Dirty Beaches make the kind of music you expect to find on a phantom radio station, one that you stumble upon on a summer evening but can then never find again. Fortunately for us, Alex Zhang Hungtai’s music stays put, locatable, for your repeated aural pleasure.
Hungtai’s proclaimed inspirations are primarily films — cinema that features the phantoms and amorphous emotions akin to Dirty Beaches’ style. Specifically, Hungtai has cited Lynchian proclivities, which, indeed, were at the core of his 2011 debut album Badlands. Think dark highways, ladies in thin skirts lit by tobacco-colored headlights, and dotted lines stretching to oblivion. Think Elvis on burn-marked videotape.
But as even Wikipedia reports, Hungtai also sees an aesthetic father figure in the brilliant Hong Kong director Wong Kar-wai. So far, “Elizabeth’s Theme” is the Dirty Beaches track that shows this affinity best (or at least, so far as this meek blogger has heard). It’s more Malibu than middle of the macadam, evokes more melancholy than menace. Surely, Wong Kar-wai could — should — stack some silent slow-mo to this single and envision a sleek neck kissed with languor and longing. Whether Dirty Beaches will support an entire full-length with this mood and theatrical scope is yet to be seen, but we sure can hope.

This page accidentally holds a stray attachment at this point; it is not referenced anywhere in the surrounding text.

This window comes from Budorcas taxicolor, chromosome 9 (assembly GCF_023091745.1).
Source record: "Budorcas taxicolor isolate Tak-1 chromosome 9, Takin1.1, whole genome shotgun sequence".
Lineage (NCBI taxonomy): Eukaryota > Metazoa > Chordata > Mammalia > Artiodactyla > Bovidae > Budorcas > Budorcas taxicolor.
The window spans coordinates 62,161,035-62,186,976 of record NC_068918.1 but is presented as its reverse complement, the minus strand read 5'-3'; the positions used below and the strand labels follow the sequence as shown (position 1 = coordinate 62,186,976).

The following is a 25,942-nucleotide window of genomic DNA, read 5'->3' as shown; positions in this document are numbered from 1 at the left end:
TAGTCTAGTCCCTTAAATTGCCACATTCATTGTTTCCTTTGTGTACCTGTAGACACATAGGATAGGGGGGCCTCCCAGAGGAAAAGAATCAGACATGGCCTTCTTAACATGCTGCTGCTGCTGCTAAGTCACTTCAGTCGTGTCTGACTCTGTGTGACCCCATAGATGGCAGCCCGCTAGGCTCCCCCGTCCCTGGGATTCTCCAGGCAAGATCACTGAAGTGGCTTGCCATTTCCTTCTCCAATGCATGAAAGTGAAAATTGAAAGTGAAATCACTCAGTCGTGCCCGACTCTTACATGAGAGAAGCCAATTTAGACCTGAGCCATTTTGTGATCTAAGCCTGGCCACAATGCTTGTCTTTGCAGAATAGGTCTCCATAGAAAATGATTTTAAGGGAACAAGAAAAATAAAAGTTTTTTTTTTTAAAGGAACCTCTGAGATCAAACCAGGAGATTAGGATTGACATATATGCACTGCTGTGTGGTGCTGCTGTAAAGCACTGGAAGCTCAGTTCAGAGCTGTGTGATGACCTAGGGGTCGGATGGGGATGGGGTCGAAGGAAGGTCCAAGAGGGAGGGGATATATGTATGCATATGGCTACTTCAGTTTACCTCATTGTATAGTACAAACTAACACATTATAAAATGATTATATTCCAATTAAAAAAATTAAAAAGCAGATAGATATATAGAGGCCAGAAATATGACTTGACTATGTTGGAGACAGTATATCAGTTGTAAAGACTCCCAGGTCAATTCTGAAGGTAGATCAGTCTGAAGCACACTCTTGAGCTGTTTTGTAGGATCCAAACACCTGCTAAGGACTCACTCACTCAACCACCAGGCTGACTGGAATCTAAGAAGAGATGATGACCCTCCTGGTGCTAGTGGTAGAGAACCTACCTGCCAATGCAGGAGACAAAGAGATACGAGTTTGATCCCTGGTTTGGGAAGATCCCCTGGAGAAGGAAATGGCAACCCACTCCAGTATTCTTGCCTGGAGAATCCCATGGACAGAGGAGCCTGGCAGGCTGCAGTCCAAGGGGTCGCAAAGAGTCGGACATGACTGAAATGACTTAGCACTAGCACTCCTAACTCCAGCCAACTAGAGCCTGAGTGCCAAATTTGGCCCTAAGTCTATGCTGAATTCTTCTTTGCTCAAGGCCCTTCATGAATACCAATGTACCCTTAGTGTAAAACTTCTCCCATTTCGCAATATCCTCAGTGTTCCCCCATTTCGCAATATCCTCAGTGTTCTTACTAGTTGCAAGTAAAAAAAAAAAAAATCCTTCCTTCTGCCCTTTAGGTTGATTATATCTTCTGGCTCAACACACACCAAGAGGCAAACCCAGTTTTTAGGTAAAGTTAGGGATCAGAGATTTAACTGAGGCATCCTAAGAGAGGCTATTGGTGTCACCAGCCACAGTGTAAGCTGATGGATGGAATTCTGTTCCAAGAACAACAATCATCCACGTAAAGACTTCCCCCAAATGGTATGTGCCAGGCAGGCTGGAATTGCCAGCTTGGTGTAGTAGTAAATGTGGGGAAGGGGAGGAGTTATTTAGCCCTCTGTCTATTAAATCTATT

According to Pitchfork, “Elizabeth’s Theme” is part of a singles club release by Kingfisher Bluez, to be dropped on October 9.